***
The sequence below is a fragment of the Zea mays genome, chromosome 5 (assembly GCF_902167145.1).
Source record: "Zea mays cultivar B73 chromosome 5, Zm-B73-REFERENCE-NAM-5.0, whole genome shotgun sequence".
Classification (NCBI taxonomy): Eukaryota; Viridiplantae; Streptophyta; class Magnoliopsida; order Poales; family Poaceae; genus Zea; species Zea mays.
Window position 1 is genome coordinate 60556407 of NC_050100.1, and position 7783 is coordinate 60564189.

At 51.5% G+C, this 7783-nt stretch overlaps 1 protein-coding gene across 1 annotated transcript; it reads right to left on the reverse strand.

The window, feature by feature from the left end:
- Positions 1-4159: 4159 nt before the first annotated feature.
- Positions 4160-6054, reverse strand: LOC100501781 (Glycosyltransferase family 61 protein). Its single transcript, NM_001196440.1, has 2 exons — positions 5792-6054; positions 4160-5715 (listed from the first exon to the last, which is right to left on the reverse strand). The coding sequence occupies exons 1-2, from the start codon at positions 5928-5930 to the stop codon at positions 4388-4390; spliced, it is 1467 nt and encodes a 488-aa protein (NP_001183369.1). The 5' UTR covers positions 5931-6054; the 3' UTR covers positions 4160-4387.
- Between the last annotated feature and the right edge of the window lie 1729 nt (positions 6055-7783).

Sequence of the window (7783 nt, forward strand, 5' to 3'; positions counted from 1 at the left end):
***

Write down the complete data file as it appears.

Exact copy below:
The sequence below is a fragment of the Zea mays genome, chromosome 5 (assembly GCF_902167145.1).
Source record: "Zea mays cultivar B73 chromosome 5, Zm-B73-REFERENCE-NAM-5.0, whole genome shotgun sequence".
Classification (NCBI taxonomy): Eukaryota; Viridiplantae; Streptophyta; class Magnoliopsida; order Poales; family Poaceae; genus Zea; species Zea mays.
Window position 1 is genome coordinate 60556407 of NC_050100.1, and position 7783 is coordinate 60564189.

At 51.5% G+C, this 7783-nt stretch overlaps 1 protein-coding gene across 1 annotated transcript; it reads right to left on the reverse strand.

The window, feature by feature from the left end:
- Positions 1-4159: 4159 nt before the first annotated feature.
- Positions 4160-6054, reverse strand: LOC100501781 (Glycosyltransferase family 61 protein). Its single transcript, NM_001196440.1, has 2 exons — positions 5792-6054; positions 4160-5715 (listed from the first exon to the last, which is right to left on the reverse strand). The coding sequence occupies exons 1-2, from the start codon at positions 5928-5930 to the stop codon at positions 4388-4390; spliced, it is 1467 nt and encodes a 488-aa protein (NP_001183369.1). The 5' UTR covers positions 5931-6054; the 3' UTR covers positions 4160-4387.
- Between the last annotated feature and the right edge of the window lie 1729 nt (positions 6055-7783).

Sequence of the window (7783 nt, forward strand, 5' to 3'; positions counted from 1 at the left end):